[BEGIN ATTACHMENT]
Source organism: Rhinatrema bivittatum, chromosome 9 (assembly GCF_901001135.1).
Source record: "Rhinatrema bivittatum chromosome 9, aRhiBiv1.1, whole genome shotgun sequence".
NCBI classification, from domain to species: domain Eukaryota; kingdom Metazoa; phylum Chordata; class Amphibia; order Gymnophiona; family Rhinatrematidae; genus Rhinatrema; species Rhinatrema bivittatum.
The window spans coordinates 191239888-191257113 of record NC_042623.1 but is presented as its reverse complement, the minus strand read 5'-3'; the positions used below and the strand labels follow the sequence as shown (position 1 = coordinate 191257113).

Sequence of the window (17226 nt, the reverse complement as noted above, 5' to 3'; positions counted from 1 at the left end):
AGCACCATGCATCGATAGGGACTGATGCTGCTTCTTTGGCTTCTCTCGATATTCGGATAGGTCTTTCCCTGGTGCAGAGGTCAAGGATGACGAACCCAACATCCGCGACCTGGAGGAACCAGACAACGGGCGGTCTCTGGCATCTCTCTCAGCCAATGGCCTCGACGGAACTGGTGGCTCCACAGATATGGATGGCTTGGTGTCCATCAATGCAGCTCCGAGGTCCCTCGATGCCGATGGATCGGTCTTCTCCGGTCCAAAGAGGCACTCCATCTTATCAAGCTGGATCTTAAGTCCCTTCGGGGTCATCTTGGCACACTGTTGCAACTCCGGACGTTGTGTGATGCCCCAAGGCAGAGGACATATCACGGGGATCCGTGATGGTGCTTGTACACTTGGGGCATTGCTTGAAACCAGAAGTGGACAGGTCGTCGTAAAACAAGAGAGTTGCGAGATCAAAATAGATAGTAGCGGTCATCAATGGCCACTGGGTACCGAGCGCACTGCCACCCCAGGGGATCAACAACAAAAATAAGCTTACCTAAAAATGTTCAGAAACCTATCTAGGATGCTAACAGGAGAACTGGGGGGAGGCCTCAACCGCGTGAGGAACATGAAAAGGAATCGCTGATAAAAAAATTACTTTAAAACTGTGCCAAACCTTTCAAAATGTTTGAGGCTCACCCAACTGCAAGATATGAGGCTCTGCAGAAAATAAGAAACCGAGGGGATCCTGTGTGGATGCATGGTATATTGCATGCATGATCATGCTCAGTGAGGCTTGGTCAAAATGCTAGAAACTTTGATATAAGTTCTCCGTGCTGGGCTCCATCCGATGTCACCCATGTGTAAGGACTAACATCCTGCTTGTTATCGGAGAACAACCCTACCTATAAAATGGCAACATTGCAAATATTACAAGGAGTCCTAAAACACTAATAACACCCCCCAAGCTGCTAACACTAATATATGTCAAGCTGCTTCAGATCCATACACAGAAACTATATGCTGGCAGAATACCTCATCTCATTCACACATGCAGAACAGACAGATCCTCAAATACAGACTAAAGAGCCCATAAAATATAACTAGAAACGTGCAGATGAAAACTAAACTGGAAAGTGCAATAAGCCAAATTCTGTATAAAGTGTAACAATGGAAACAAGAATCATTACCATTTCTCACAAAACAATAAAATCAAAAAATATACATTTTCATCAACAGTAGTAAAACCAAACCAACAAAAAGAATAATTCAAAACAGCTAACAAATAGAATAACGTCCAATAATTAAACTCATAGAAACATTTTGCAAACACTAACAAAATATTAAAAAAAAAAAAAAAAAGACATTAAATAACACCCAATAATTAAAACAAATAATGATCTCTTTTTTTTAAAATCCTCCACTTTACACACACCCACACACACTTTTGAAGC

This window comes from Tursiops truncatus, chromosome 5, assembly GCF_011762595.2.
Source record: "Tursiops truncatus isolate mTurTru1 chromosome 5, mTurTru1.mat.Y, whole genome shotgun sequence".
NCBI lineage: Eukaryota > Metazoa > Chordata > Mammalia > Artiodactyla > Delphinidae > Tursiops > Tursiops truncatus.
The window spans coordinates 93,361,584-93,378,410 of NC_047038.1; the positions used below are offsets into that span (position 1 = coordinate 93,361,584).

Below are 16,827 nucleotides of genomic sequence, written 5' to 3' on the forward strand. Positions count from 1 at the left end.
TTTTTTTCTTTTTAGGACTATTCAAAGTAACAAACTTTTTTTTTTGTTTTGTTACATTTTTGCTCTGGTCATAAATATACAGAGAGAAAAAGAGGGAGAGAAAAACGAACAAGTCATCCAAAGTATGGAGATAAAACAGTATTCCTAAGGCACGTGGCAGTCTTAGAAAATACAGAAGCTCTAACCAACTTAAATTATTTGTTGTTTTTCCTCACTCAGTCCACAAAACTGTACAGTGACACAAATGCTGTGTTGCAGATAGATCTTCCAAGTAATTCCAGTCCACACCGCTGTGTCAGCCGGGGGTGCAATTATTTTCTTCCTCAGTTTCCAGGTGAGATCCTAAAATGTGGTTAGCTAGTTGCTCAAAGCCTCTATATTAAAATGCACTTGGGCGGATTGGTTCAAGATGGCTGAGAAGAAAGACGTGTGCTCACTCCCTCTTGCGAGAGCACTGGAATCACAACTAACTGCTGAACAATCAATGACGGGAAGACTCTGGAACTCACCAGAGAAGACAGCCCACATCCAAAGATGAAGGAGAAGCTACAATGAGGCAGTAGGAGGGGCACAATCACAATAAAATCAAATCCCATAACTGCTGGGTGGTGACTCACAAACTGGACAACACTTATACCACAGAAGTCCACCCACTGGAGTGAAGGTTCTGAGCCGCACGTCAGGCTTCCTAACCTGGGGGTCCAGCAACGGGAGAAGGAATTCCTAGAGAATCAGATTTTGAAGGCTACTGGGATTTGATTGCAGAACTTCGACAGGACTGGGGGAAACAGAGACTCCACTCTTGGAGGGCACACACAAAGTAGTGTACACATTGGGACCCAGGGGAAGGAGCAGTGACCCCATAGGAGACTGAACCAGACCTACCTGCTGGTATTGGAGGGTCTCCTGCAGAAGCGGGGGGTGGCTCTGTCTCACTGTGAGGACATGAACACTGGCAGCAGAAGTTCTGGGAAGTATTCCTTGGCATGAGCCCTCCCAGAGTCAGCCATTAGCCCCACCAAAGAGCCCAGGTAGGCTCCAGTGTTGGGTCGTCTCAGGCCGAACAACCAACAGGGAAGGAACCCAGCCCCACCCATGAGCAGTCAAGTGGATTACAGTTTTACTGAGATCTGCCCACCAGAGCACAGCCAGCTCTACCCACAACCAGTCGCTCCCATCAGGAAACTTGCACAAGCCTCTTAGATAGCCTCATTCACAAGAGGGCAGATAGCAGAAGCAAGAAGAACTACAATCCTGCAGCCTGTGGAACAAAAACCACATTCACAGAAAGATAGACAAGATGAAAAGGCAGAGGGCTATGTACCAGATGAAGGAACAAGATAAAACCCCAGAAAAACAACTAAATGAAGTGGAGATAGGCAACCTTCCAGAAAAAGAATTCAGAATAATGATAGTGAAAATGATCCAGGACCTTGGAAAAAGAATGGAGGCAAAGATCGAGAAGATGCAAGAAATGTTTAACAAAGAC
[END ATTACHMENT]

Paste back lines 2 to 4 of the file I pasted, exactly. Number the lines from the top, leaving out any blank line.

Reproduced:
Source record: "Rhinatrema bivittatum chromosome 9, aRhiBiv1.1, whole genome shotgun sequence".
NCBI classification, from domain to species: domain Eukaryota; kingdom Metazoa; phylum Chordata; class Amphibia; order Gymnophiona; family Rhinatrematidae; genus Rhinatrema; species Rhinatrema bivittatum.
The window spans coordinates 191239888-191257113 of record NC_042623.1 but is presented as its reverse complement, the minus strand read 5'-3'; the positions used below and the strand labels follow the sequence as shown (position 1 = coordinate 191257113).